'Placating measures'- West Linn task force finds proposal for police oversight board unsatisfactory
Several members of West Linn's Police Oversight and Accountability Task Force, a body formed in 2020 to help the city form a permanent oversight entity, found the city's new proposal for such an entity fell "embarrassingly short" of what they had hoped for.
City staff presented its proposal for a citizen "review and recommend" board to the City Council at a work session Monday, March 21, in which four members of the original task force shared their opinions on the city's outline.
In 2020, the City Council created the task force, a diverse group of 11 citizens, in the wake of the Michael Fesser settlement. The task force was charged with helping establish a permanent civilian oversight entity to provide accountability for the West Linn Police Department, with the hope that nothing like Fesser's racially motivated false arrest by WLPD would ever happen again.
"The system as laid out does little more than codify the status quo by providing no actual oversight of police management, human resources, the city manager or the city's contracted attorneys," Evan Wickersham, a member of the original task force, said during the March 21 work session. "In other words, this proposal does not accomplish transparency or independence — the values that were central to the task force's work."
Fred Groves, another member of the initial task force, said the city's proposals were mere "placating measures."
Mayor Jules Walters said she and the rest of the council shared the task force's concerns and City Manager Jerry Gabrielatos noted that the proposal was just that: a proposal, not a final plan.
The outline from city staff suggested changes to the section of the city's municipal code regarding community advisory groups.
According to the staff proposal, the board would meet quarterly to "examine trends, review complaints and review reports produced by the Police Department." Each year the group would analyze the number and type of complaints about WLPD, as well as how they were resolved, to identify areas of improvement in department policies and training.
The code amendments outlined by staff propose that one member of the board would review each complaint with the city manager, chief of police, human resources director and labor attorney. If the complaint concerned the chief, they would not be included in those discussions. Under the current complaint system, the chief would not participate in discussions of complaints against them.
"The opinion of a members (member) is only advisory, but a member is allowed to make recommendations about specific complaints and discipline as well as the complaint intake and handling process," the amendment proposed. "A member shall have no authority to make any decisions regarding actual process, actions or decisions made under the authority and sole discretion of the City."
The recommendations from the initial task force said the committee members should have some authority over disciplinary decisions.
This "Addresses (the) historic problem of findings of misconduct and a lack of consequences imposed by (the) police chief to deter further misconduct," according to the task force.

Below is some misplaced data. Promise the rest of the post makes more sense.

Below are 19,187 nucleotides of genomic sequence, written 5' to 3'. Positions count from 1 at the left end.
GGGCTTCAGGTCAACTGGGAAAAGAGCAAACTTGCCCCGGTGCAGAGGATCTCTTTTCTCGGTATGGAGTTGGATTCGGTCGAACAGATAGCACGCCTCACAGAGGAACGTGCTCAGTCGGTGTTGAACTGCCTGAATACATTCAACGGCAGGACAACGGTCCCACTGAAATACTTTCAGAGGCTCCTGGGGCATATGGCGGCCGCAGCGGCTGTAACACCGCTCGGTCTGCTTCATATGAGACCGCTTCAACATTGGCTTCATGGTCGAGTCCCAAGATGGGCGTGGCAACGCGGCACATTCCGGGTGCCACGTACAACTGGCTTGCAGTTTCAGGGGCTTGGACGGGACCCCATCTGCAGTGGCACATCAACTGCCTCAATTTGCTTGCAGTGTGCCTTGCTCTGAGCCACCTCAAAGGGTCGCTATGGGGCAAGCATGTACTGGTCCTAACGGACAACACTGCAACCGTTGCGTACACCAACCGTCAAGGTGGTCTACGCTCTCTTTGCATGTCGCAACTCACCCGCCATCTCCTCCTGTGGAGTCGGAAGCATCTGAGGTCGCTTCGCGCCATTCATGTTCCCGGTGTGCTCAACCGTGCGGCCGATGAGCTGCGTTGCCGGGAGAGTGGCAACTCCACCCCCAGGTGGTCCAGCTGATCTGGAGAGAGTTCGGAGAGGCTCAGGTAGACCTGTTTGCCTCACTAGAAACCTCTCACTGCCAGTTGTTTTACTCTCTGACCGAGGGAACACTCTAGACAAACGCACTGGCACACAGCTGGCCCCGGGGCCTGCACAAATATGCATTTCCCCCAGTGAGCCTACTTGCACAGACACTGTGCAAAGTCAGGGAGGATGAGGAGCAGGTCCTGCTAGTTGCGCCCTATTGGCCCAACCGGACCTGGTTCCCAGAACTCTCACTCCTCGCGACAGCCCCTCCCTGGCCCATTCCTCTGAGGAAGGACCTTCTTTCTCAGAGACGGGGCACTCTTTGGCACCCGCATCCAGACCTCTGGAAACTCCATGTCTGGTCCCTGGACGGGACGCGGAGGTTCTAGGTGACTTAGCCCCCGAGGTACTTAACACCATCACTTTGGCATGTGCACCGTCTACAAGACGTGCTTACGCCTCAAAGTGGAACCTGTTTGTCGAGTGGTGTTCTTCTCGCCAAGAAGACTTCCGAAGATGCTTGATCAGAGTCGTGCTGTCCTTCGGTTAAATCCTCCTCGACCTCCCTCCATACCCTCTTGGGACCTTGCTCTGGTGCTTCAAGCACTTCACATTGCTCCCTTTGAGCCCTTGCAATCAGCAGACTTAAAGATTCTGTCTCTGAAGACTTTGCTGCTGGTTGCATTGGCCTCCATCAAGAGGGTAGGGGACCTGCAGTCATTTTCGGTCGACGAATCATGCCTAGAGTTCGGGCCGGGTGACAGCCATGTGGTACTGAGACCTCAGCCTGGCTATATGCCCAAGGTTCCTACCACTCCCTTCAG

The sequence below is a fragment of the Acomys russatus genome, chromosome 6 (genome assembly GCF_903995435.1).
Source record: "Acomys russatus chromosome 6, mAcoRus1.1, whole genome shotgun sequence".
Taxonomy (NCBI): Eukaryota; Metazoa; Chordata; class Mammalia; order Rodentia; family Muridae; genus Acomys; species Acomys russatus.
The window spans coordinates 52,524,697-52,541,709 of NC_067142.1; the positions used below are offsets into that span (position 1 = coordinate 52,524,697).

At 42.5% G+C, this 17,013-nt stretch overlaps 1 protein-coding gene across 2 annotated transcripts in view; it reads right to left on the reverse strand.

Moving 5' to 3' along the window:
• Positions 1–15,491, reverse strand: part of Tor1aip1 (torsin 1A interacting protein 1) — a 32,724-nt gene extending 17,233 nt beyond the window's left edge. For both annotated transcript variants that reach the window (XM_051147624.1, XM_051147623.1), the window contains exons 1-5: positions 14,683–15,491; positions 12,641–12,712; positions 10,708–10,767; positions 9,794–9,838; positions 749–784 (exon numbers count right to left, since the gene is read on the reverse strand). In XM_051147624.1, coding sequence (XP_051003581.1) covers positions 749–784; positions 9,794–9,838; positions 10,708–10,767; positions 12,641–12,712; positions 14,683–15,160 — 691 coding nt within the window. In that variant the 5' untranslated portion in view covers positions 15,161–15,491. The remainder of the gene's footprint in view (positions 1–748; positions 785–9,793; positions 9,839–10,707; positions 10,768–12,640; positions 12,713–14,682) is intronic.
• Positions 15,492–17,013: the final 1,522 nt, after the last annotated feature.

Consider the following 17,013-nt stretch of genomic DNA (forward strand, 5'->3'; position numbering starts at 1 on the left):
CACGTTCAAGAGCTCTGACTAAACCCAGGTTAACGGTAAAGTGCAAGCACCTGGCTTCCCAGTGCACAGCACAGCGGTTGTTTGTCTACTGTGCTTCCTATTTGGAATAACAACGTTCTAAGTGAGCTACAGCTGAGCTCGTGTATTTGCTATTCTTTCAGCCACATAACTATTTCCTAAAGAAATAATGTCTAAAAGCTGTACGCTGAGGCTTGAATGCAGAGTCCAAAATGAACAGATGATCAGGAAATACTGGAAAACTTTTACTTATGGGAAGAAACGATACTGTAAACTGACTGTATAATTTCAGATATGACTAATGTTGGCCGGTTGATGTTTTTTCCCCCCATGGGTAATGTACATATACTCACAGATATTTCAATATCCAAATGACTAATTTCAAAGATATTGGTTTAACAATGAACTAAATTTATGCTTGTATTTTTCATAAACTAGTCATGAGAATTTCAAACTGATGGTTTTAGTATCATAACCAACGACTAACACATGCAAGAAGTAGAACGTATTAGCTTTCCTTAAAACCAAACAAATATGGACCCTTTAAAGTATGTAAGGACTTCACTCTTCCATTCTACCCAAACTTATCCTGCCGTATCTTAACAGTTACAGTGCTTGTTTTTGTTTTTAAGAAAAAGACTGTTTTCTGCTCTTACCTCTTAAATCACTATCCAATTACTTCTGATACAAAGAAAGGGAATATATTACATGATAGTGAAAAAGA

The task force's recommendations also included participation from the board in hiring decisions, performance reviews and discussions with labor counsel about union bargaining — all suggestions that were not reflected in the city's proposal.
The city's proposal notes the board would have opportunities to address the City Council with "general complaints" about police processes and city management.
The task force also had called for more transparency regarding contract bargaining, audits and previous investigations of the department, as well as disciplinary decisions and litigation.
Kristina Garcia Siegel, another of the original task force members, said she recognized few of the task force's recommendations in the proposal. She said the ones she did recognize were "severely thinned."
Staff proposed a three-person board, though the initial task force suggested a body of seven members — the majority of whom they said should be Black, Indigenous and people of color. All but one of the city's community advisory boards have seven members.
Members of the council, including Walters, Council President Rory Bialostosky and Councilors Mary Baumgardner and Bill Relyea (Councilor Todd Jones did not attend the meeting) suggested the board should have between five and seven members.
"The smaller number gives the impression that the city is less concerned with this group," Garcia Siegel wrote to the council in a letter read by Walters. "It can make a quorum for meetings more difficult to achieve, and it offers less opportunity for interested citizens to participate."
Staff's reasoning for the smaller board, Gabrielatos explained, was that the department receives few complaints and a larger board would leave little work for each member.
Chief Peter Mahuna said WLPD received 11 complaints in 2021, some of which merely concerned officers' "rude" behavior.
Wickersham said the proposal falls "embarrassingly short" of what the task force envisioned. He added he would not support the proposal unless the city meaningfully engaged with the original task force to address its concerns.
Gabrielatos said it was possible for the original task force to meet with staff and the council in the future to discuss the proposal. He noted labor attorney Steven Schuback, who is representing the city during its negotiations with the police union, must be present for such a meeting.
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